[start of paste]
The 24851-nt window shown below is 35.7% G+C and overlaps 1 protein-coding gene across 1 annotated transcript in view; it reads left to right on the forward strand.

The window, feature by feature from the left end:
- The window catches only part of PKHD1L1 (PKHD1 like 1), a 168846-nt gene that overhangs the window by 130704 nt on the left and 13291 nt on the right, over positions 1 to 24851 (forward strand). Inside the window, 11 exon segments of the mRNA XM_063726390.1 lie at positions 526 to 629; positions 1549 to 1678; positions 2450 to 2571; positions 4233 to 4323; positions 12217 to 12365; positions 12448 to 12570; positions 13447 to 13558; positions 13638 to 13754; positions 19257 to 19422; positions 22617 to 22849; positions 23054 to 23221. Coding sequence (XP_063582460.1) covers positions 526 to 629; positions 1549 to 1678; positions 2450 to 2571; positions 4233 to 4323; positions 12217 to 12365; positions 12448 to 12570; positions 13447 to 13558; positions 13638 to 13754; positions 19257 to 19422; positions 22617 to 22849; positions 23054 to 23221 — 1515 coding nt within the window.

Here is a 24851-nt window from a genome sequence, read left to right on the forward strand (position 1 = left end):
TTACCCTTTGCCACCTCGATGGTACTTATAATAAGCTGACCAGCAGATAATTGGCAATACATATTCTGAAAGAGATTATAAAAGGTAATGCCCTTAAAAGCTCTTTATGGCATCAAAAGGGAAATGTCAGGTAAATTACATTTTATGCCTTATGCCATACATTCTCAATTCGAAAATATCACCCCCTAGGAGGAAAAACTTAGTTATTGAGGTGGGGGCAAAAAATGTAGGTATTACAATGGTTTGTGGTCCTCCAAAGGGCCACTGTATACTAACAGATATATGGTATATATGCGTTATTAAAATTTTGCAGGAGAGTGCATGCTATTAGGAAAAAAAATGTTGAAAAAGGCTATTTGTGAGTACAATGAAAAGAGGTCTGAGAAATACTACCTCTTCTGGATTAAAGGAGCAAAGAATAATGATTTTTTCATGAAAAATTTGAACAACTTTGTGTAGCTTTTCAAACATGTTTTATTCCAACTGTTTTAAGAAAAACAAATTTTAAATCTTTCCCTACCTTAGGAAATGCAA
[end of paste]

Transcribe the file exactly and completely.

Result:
The 24851-nt window shown below is 35.7% G+C and overlaps 1 protein-coding gene across 1 annotated transcript in view; it reads left to right on the forward strand.

The window, feature by feature from the left end:
- The window catches only part of PKHD1L1 (PKHD1 like 1), a 168846-nt gene that overhangs the window by 130704 nt on the left and 13291 nt on the right, over positions 1 to 24851 (forward strand). Inside the window, 11 exon segments of the mRNA XM_063726390.1 lie at positions 526 to 629; positions 1549 to 1678; positions 2450 to 2571; positions 4233 to 4323; positions 12217 to 12365; positions 12448 to 12570; positions 13447 to 13558; positions 13638 to 13754; positions 19257 to 19422; positions 22617 to 22849; positions 23054 to 23221. Coding sequence (XP_063582460.1) covers positions 526 to 629; positions 1549 to 1678; positions 2450 to 2571; positions 4233 to 4323; positions 12217 to 12365; positions 12448 to 12570; positions 13447 to 13558; positions 13638 to 13754; positions 19257 to 19422; positions 22617 to 22849; positions 23054 to 23221 — 1515 coding nt within the window.

Here is a 24851-nt window from a genome sequence, read left to right on the forward strand (position 1 = left end):
TTACCCTTTGCCACCTCGATGGTACTTATAATAAGCTGACCAGCAGATAATTGGCAATACATATTCTGAAAGAGATTATAAAAGGTAATGCCCTTAAAAGCTCTTTATGGCATCAAAAGGGAAATGTCAGGTAAATTACATTTTATGCCTTATGCCATACATTCTCAATTCGAAAATATCACCCCCTAGGAGGAAAAACTTAGTTATTGAGGTGGGGGCAAAAAATGTAGGTATTACAATGGTTTGTGGTCCTCCAAAGGGCCACTGTATACTAACAGATATATGGTATATATGCGTTATTAAAATTTTGCAGGAGAGTGCATGCTATTAGGAAAAAAAATGTTGAAAAAGGCTATTTGTGAGTACAATGAAAAGAGGTCTGAGAAATACTACCTCTTCTGGATTAAAGGAGCAAAGAATAATGATTTTTTCATGAAAAATTTGAACAACTTTGTGTAGCTTTTCAAACATGTTTTATTCCAACTGTTTTAAGAAAAACAAATTTTAAATCTTTCCCTACCTTAGGAAATGCAA